William A. Hinton: A Pioneer in Syphilis Detection & the First African American Professor at Harvard

By the bioMérieux Connection Editors

William Augustus Hinton was a groundbreaking bacteriologist who was best known for developing blood tests to detect syphilis. Syphilis is a bacterial infection that, after being present for many years without treatment, can cause widespread organ damage and death. During his career, Hinton became the first Black person to write a medical textbook in the U.S.— Syphilis and its Treatment, published in 1936.He was also the first African American to be promoted to professor at Harvard University.

Early Life

Hinton was born in Chicago in December 1883 to freed slaves. Both of his parents farmed, and his father also worked as a railway porter. In 1905, after graduating high school and attending the University of Kansas for a couple years, Hinton earned a baccalaureate degree in science from Harvard College. He spent his time after college teaching at numerous universities throughout Illinois, Tennessee, and Oklahoma while furthering his study of physiology and bacteriology. Hinton matriculated at Harvard Medical School in 1909. He graduated with honors in 1912.

Contributions to Medical Research & Diagnostics

Dr. Hinton was impacted by racial prejudice throughout his career as a medical doctor. Upon graduation, he sought a position in surgery but was barred from hospitals in the Boston area. He instead took a position teaching serologic techniques at the Wassermann Laboratory. While in this position, he became familiar with serologic methods for laboratory diagnosis of syphilis. He performed autopsies on those who passed away from suspected syphilis and conducted research. The assay that Hinton soon developed to test for the disease had a high specificity and was novel for its time.

Eventually, Hinton served as assistant director of the Massachusetts Division of Biologic Laboratories and as the chief of the Wasserman Laboratory, which was a part of the Massachusetts Department of Public Health. He served in these positions for 38 years. Today, the Massachusetts state laboratory building is named in honor of Hinton—the William A. Hinton State Laboratory Institute.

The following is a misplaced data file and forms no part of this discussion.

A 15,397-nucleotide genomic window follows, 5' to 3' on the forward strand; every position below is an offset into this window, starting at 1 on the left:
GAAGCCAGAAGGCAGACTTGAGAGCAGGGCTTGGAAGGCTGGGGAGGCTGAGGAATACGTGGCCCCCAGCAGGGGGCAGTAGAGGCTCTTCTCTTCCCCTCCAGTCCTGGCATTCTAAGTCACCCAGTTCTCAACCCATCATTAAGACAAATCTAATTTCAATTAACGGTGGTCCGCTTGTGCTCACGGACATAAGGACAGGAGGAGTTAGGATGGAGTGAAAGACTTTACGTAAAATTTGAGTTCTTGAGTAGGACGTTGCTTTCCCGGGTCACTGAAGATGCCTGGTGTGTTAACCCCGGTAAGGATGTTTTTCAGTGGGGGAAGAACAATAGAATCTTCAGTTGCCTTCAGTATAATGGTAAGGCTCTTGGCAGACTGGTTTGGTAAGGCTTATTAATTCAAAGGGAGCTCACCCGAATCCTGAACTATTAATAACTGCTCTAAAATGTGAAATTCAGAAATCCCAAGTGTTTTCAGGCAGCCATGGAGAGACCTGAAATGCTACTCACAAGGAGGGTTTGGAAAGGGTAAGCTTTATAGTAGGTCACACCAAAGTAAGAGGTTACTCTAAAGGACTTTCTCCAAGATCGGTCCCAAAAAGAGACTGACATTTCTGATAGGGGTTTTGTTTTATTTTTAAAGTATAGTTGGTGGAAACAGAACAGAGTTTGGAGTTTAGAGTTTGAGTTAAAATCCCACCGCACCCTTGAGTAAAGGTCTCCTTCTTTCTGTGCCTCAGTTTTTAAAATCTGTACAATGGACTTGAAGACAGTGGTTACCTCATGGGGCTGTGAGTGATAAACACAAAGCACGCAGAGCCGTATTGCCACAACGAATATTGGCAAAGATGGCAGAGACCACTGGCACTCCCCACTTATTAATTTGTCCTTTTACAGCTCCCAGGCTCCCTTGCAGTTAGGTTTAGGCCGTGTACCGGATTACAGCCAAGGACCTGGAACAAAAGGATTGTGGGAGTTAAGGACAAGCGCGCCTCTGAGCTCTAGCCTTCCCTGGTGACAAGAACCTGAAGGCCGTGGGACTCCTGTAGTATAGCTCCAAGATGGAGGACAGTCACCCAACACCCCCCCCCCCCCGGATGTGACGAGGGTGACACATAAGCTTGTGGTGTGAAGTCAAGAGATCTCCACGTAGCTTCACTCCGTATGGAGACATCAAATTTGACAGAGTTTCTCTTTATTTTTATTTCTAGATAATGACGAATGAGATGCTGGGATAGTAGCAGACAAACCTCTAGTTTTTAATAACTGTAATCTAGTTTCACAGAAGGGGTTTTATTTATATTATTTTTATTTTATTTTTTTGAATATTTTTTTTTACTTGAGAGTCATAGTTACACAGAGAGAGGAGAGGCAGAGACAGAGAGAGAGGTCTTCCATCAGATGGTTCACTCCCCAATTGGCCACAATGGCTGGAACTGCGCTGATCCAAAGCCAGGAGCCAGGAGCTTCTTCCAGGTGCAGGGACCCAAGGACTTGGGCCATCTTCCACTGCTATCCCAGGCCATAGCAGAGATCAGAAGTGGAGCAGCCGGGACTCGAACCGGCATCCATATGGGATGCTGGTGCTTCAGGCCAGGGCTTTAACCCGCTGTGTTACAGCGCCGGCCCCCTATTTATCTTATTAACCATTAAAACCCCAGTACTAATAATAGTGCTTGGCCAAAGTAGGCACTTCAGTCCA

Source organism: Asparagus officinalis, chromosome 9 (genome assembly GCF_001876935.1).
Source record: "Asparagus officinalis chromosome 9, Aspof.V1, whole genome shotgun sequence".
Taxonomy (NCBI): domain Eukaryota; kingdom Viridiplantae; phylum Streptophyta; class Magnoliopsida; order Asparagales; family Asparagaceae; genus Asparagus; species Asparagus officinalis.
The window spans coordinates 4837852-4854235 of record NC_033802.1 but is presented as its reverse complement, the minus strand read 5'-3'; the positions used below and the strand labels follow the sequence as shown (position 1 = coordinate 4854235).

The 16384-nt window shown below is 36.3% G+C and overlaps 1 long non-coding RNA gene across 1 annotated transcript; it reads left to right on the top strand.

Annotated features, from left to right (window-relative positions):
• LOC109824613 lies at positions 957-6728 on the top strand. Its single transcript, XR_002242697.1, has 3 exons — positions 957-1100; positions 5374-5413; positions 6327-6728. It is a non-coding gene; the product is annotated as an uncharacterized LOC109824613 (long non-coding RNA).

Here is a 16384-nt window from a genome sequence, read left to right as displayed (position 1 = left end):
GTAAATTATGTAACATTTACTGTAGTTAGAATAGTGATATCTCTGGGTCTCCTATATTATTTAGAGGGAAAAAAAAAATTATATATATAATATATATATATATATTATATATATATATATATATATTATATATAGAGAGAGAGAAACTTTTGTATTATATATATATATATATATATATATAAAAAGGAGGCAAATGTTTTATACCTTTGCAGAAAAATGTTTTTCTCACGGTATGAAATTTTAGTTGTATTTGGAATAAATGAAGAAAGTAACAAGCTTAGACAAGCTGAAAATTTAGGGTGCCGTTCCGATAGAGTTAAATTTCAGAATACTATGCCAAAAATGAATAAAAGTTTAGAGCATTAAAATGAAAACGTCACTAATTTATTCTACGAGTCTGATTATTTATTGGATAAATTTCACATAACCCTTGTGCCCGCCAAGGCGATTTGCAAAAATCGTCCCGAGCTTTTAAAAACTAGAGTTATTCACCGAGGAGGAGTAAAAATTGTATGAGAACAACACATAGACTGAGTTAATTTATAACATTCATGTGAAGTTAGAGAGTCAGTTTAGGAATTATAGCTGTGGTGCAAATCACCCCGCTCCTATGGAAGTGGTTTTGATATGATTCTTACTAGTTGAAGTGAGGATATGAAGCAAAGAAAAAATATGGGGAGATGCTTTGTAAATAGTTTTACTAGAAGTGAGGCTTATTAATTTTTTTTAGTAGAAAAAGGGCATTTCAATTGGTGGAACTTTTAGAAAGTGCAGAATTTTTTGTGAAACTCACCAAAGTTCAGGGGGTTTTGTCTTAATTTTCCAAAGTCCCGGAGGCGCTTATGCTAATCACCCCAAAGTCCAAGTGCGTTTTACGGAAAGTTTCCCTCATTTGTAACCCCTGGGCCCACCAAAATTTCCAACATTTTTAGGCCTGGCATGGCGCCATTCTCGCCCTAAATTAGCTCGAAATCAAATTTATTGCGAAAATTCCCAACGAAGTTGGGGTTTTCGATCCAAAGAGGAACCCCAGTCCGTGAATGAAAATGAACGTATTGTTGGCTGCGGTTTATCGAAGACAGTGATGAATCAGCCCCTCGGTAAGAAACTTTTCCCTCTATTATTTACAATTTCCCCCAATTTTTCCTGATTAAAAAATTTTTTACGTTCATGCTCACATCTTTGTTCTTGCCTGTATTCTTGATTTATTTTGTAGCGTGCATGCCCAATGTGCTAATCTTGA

Teaching at Harvard

In 1918, Dr. Hinton began teaching at Harvard Medical School as an instructor in preventive medicine and hygiene. He was appointed to instructor in bacteriology and immunology in 1946. One year before his retirement, in 1949, Hinton was promoted to clinical professor in bacteriology and immunology.

60 years after his death, Dr. Hinton and his accomplishments were acknowledged with a formal unveiling of his portrait in Gordon Hall’s Waterhouse Room at Harvard University. The Hinton painting was requested by the Harvard Foundation for Intercultural and Race Relations, in an effort to bring more diversity to University artwork.

“Professor Hinton was indeed a pioneer. A brilliant thinker, experimentalist and a force for good in the service of humankind,” said the Dean of Harvard Medical School, George Q. Daley during the unveiling ceremony that took place on September 10, 2019. “He changed the world and made Harvard Medical School a better place in the process.”


Opinions expressed in this article are not necessarily those of bioMérieux, Inc.

Header Image:
“William Augustus Hinton,” OnView: Digital Collections & Exhibits, accessed February 18, 2021, https://collections.countway.harvard.edu/onview/items/show/18162.

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